Thank goodness it has been reactivated out of slumber following its hibernation enroute to Pluto in deep space, NASA’s New Horizon spacecraft is now set for deployment to Pluto anytime from now.
Space researchers and astronomers are having a difficult time classifying Pluto as either a planet or not, but its little size and distance make it the farthest from Earth at 2.7 to 4.7 billion miles away from Earth. This far distance makes Pluto a difficult planet, or space body, to observe by astronomers, and even for powerful and sophisticated space telescopes like the Hubble Telescope.
NASA’s New Horizon was launched on a mission to Pluto in January 2006, but then went into sleep mode when it journeyed out of the edge of our solar system for the better part of the past eight years. Awoken from sleep by scientists this past Saturday, New Horizon is ready to resume on its journey to Pluto for the last 162 million leg of its journey.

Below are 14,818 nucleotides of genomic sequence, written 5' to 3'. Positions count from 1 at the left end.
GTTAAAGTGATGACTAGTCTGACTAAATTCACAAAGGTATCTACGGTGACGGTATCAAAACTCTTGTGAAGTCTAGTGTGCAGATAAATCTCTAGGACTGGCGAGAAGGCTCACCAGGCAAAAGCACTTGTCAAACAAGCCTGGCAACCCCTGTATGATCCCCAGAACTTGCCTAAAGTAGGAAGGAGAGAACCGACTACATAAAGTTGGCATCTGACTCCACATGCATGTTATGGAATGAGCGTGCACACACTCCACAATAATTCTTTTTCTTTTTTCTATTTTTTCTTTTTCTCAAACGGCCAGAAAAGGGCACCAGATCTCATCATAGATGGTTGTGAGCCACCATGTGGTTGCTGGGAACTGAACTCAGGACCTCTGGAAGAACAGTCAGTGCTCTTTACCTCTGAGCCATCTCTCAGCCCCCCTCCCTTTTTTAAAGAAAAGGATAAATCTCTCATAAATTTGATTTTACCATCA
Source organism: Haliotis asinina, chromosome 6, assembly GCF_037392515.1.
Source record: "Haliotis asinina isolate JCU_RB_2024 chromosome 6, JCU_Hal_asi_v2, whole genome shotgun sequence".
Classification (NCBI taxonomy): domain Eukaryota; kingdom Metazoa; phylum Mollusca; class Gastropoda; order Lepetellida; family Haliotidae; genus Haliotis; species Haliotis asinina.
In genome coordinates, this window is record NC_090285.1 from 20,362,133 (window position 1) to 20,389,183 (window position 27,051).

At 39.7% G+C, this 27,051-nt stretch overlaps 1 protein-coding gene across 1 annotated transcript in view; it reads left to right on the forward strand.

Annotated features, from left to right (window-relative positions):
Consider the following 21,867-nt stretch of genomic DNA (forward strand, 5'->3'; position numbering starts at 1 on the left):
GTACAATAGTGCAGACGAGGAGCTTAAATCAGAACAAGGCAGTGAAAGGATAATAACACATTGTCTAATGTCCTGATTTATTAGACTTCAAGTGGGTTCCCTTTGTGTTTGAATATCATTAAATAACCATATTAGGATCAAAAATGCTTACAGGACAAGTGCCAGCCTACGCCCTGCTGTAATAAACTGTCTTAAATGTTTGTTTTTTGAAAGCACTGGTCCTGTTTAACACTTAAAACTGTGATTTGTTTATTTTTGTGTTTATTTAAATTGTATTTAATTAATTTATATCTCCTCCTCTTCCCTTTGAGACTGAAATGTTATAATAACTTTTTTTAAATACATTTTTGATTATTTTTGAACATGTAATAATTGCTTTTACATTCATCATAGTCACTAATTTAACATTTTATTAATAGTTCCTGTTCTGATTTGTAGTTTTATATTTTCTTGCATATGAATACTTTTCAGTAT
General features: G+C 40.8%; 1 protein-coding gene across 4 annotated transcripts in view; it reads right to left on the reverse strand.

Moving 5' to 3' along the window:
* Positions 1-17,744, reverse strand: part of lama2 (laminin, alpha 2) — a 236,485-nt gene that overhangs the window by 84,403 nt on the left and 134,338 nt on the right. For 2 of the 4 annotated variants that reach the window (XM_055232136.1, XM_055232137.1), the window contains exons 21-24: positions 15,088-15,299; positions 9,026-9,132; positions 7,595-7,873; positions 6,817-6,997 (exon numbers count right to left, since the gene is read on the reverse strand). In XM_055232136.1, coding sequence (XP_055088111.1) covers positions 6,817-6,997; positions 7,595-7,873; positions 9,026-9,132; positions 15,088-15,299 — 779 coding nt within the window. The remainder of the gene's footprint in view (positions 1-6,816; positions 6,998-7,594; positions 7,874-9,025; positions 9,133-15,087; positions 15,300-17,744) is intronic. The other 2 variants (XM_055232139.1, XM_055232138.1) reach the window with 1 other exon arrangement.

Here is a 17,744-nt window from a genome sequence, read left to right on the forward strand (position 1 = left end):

It is expected that New Horizon will pass close to Pluto at a range of 6,200 miles on or around July 14, 2015 – which is its closest flyby – and this would enable its onboard cameras to shoot higher resolution images of the five moons of Pluto and of Pluto itself. The images will be compressed and then transmitted back to Earth – because the uncompressed images might take nine months to arrive to Super-computers on Earth.
However, NASA is still issuing commands to New Horizon in deep space to ensure that it is in the right “frame of mind” to continue on the rest of its trip to Pluto. The spacecraft might move on onto the outer edge of the heliosphere if all goes to plan after its Pluto destination – and it might use the paths already used by Voyager 1 and 2 in the past.